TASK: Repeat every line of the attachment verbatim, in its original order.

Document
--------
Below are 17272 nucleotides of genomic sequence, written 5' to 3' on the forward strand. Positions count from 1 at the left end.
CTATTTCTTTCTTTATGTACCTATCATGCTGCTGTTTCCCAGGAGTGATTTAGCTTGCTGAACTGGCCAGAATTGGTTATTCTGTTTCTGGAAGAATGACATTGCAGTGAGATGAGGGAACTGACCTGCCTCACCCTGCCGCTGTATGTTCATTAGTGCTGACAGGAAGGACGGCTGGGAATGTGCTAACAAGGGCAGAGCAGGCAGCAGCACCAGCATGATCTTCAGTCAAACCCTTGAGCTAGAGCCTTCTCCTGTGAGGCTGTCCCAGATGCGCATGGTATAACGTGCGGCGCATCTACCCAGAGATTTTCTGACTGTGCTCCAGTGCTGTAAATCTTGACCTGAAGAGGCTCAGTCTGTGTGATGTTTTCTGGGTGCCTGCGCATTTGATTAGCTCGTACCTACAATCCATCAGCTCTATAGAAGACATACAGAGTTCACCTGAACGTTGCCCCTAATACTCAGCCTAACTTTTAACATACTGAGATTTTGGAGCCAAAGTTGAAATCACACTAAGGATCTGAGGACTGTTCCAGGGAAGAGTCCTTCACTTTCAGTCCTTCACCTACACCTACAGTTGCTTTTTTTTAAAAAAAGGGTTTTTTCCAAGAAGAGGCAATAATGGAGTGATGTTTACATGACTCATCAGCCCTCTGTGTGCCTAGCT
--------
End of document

Below are 17272 nucleotides of genomic sequence, written 5' to 3' on the forward strand. Positions count from 1 at the left end.
CTATTTCTTTCTTTATGTACCTATCATGCTGCTGTTTCCCAGGAGTGATTTAGCTTGCTGAACTGGCCAGAATTGGTTATTCTGTTTCTGGAAGAATGACATTGCAGTGAGATGAGGGAACTGACCTGCCTCACCCTGCCGCTGTATGTTCATTAGTGCTGACAGGAAGGACGGCTGGGAATGTGCTAACAAGGGCAGAGCAGGCAGCAGCACCAGCATGATCTTCAGTCAAACCCTTGAGCTAGAGCCTTCTCCTGTGAGGCTGTCCCAGATGCGCATGGTATAACGTGCGGCGCATCTACCCAGAGATTTTCTGACTGTGCTCCAGTGCTGTAAATCTTGACCTGAAGAGGCTCAGTCTGTGTGATGTTTTCTGGGTGCCTGCGCATTTGATTAGCTCGTACCTACAATCCATCAGCTCTATAGAAGACATACAGAGTTCACCTGAACGTTGCCCCTAATACTCAGCCTAACTTTTAACATACTGAGATTTTGGAGCCAAAGTTGAAATCACACTAAGGATCTGAGGACTGTTCCAGGGAAGAGTCCTTCACTTTCAGTCCTTCACCTACACCTACAGTTGCTTTTTTTTAAAAAAAGGGTTTTTTCCAAGAAGAGGCAATAATGGAGTGATGTTTACATGACTCATCAGCCCTCTGTGTGCCTAGCT